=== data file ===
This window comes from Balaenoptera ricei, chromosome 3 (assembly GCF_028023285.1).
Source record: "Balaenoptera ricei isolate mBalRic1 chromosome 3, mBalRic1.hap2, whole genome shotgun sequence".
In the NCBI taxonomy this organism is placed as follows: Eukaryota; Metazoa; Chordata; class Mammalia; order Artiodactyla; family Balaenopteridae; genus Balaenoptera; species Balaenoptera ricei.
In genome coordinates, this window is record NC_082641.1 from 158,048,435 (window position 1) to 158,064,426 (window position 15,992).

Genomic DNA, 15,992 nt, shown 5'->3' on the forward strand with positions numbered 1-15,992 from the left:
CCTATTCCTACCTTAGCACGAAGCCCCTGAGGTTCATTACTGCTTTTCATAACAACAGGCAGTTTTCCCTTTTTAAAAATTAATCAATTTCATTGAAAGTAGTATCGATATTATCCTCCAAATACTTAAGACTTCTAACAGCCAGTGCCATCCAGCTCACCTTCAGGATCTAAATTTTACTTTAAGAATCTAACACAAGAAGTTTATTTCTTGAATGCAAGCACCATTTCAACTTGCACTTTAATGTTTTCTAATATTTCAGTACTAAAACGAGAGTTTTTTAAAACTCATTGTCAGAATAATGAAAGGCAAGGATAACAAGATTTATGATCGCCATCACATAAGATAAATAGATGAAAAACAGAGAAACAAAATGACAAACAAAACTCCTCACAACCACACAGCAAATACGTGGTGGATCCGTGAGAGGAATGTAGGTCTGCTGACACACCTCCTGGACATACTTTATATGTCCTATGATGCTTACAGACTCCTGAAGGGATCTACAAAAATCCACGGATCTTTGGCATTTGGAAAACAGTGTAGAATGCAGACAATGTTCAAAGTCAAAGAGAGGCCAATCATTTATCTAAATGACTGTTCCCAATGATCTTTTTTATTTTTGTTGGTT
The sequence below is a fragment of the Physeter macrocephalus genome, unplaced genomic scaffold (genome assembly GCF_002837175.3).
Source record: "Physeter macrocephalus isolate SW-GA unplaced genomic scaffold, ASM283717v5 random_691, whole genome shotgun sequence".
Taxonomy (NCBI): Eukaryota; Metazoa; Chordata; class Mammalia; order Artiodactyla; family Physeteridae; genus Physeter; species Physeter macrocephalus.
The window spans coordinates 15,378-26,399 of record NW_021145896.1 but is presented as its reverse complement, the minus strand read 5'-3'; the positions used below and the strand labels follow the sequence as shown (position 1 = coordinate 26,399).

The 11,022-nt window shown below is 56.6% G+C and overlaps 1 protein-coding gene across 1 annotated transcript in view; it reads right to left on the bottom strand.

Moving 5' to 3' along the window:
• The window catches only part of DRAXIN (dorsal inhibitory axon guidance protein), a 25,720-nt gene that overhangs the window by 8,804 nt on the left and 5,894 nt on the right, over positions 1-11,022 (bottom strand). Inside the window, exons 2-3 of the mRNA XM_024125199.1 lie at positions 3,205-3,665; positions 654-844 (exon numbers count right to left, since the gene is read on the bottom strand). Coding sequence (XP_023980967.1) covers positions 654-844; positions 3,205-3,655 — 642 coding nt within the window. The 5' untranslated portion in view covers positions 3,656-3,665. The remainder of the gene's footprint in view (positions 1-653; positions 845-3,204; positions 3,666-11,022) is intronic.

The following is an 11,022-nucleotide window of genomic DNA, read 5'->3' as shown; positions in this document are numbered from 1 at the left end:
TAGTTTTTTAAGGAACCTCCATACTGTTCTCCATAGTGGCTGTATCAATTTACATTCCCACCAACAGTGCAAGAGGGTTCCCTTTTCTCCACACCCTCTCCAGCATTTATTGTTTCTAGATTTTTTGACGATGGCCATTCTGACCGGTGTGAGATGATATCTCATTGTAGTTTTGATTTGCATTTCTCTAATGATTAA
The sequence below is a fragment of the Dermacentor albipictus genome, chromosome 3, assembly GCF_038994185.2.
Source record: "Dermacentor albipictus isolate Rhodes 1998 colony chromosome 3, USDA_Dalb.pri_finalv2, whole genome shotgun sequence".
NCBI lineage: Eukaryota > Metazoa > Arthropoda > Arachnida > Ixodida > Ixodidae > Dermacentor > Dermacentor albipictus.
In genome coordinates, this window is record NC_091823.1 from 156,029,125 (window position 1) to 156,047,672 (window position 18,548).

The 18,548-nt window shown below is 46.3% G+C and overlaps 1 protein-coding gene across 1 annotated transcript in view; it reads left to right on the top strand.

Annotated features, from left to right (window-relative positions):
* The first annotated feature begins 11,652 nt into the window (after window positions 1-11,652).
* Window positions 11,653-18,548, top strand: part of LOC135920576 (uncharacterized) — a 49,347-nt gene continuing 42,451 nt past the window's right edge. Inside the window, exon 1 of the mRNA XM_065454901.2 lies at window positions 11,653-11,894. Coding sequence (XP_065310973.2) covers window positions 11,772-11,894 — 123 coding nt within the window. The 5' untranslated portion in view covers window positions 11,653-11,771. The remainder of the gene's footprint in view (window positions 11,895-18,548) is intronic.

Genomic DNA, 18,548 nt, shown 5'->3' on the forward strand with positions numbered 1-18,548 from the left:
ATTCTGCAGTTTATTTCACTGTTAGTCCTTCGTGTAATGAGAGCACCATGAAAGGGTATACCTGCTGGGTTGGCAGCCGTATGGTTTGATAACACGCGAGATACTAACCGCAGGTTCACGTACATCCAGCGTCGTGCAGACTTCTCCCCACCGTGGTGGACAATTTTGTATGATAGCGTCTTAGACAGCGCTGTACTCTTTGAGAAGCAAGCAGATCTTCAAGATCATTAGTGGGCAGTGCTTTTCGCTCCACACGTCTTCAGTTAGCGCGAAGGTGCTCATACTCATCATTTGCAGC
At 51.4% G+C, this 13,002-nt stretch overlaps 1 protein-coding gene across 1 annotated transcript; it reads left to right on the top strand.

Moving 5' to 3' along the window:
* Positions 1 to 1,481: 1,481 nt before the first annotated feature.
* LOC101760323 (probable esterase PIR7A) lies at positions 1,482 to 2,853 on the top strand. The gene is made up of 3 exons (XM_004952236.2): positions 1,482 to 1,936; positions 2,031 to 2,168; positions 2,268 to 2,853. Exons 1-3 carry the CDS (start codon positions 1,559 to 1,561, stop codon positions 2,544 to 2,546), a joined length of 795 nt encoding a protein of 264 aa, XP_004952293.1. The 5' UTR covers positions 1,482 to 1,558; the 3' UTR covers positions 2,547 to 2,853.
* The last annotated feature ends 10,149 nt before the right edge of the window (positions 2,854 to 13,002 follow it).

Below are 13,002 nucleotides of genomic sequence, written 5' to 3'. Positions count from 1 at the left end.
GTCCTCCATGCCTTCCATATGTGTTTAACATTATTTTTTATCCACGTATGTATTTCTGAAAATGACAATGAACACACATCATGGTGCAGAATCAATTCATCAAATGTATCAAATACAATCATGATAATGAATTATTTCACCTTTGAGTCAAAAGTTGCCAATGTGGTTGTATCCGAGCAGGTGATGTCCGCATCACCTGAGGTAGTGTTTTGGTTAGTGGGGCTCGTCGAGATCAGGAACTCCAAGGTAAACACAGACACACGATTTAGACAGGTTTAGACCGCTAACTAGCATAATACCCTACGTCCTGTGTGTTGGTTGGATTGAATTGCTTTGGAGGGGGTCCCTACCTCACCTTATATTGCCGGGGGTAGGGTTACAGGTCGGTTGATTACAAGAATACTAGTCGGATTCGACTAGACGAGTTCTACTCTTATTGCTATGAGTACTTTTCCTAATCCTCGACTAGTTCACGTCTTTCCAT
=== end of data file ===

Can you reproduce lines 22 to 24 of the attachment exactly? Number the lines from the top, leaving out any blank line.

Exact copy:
* The first annotated feature begins 11,652 nt into the window (after window positions 1-11,652).
* Window positions 11,653-18,548, top strand: part of LOC135920576 (uncharacterized) — a 49,347-nt gene continuing 42,451 nt past the window's right edge. Inside the window, exon 1 of the mRNA XM_065454901.2 lies at window positions 11,653-11,894. Coding sequence (XP_065310973.2) covers window positions 11,772-11,894 — 123 coding nt within the window. The 5' untranslated portion in view covers window positions 11,653-11,771. The remainder of the gene's footprint in view (window positions 11,895-18,548) is intronic.

Genomic DNA, 18,548 nt, shown 5'->3' on the forward strand with positions numbered 1-18,548 from the left: